Nate Silver: 4 steps for turning big data into big progress


Nate Silver says there’s a gap between the promise and the reality of “big data,” and on Thursday the uber statistician-slash-journalist offered some suggestions for how people can get smarter about using data to make better business decisions.

Silver, known for his on-the-spot predictions for the last two presidential elections via his FiveThirtyEight blog, spent the last three years at the New York Times, where he honed both his blog and his personal brand before ESPN hired him last month “to extend ESPN’s leadership in using data and analytics in its cross-platform storytelling.”

Speaking at Hubspot’s Inbound conference in Boston, Silver echoed the themes of his book, “The Signal and the Noise,” and offered four suggestions for getting big data headed in the right direction.

1. Think probabilistically. “The quest for certainty can be the enemy of progress,” Silver said. In other words, it’s important to avoid absolutes when making predictions. The further in the future you’re looking, the more uncertain the outcomes are likely to be.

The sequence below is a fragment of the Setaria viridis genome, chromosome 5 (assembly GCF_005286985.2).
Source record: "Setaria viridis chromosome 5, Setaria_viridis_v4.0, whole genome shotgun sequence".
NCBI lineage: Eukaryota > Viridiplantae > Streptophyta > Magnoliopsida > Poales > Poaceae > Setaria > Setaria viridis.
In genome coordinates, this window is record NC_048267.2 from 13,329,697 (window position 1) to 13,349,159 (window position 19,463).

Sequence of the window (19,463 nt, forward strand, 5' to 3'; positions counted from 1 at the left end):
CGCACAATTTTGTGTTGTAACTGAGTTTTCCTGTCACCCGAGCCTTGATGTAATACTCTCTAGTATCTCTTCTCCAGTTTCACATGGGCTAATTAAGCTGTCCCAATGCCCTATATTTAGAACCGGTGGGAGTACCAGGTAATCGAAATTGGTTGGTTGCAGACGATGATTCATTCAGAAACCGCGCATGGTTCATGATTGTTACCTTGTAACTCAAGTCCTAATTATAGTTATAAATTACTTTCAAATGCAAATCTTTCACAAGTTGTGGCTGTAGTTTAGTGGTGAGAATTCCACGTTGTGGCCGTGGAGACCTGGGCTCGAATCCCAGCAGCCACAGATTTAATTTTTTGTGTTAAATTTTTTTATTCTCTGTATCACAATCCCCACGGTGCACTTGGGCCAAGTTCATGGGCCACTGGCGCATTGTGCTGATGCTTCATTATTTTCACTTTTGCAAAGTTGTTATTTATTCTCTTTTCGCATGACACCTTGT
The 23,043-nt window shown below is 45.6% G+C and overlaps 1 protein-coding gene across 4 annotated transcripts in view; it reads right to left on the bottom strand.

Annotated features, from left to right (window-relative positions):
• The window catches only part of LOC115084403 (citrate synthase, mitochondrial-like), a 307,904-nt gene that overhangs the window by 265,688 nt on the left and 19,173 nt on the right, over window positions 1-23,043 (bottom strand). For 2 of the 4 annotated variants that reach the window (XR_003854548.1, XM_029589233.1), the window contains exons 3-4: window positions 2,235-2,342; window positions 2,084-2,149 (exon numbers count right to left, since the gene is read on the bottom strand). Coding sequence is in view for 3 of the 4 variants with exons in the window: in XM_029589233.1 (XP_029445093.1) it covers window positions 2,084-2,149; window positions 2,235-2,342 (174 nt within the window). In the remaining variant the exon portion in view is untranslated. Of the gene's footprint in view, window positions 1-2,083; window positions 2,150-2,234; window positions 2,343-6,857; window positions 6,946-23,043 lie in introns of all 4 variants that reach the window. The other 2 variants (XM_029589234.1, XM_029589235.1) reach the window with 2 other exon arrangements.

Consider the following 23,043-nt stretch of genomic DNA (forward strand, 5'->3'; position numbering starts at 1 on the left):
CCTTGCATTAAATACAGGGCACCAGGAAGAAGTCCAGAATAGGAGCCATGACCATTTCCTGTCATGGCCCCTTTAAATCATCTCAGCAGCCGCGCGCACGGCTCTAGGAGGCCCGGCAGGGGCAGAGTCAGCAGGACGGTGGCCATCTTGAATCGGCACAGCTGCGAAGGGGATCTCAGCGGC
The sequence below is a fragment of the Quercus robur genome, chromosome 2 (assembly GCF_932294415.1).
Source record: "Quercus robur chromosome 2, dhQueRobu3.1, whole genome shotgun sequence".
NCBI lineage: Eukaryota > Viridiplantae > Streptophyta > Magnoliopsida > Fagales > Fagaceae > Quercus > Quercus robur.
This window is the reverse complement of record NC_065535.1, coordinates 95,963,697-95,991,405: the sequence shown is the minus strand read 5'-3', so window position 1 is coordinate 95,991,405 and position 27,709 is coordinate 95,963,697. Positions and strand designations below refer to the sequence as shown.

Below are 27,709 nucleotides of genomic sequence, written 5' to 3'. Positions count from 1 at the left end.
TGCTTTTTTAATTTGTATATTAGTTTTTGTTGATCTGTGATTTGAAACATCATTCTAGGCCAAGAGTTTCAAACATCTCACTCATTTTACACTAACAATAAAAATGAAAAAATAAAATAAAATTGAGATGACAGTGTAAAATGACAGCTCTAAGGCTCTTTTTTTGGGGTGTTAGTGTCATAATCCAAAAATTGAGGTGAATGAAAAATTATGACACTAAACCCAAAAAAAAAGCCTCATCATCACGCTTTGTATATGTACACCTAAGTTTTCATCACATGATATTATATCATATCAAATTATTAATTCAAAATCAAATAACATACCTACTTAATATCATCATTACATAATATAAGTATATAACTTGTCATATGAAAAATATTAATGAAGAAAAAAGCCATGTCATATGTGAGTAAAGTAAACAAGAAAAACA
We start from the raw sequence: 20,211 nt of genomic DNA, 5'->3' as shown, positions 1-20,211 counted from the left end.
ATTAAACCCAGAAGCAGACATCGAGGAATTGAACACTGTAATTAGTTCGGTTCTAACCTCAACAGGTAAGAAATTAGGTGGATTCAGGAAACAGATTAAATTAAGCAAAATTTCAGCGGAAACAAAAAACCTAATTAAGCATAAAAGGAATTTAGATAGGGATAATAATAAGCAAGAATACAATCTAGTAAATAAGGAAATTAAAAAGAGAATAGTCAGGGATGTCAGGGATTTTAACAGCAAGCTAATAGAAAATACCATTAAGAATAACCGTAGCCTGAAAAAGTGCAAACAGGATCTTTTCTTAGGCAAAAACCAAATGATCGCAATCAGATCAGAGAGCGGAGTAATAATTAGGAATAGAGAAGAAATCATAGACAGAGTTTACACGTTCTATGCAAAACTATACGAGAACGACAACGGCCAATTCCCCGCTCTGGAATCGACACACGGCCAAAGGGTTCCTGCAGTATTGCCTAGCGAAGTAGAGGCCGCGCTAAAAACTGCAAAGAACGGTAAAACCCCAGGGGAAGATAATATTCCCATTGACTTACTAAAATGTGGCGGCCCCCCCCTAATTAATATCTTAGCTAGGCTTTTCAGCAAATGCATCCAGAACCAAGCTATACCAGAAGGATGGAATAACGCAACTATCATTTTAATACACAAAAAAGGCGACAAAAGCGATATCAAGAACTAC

2. Know where you’re coming from. When working with data, it’s important to be aware of your weaknesses, blind spots, and biases. Silver compared data analysis to a security infrastructure – both are defined by their weakest links.

3. Survey the data landscape. Silver cited three key components of rich data – a term he prefers over big data. The first is quantity – a large volume of observations. The second is quality – the inputs must be reliable. The third is variety – observations should be collected “under a wide variety of conditions.” It’s not enough to have one or two of these components – you need all three to be effective.

4. Try and err. A willingness to experiment is very important. “Until you test a hypothesis, it’s not very valuable,” Silver said. Particularly in competitive industries, a steady stream of incremental improvements can help companies make profits around the margin. Silver cited Google as a prime example of this willingness to constantly experiment. “Google always sees its products as a work in progress,” he said.

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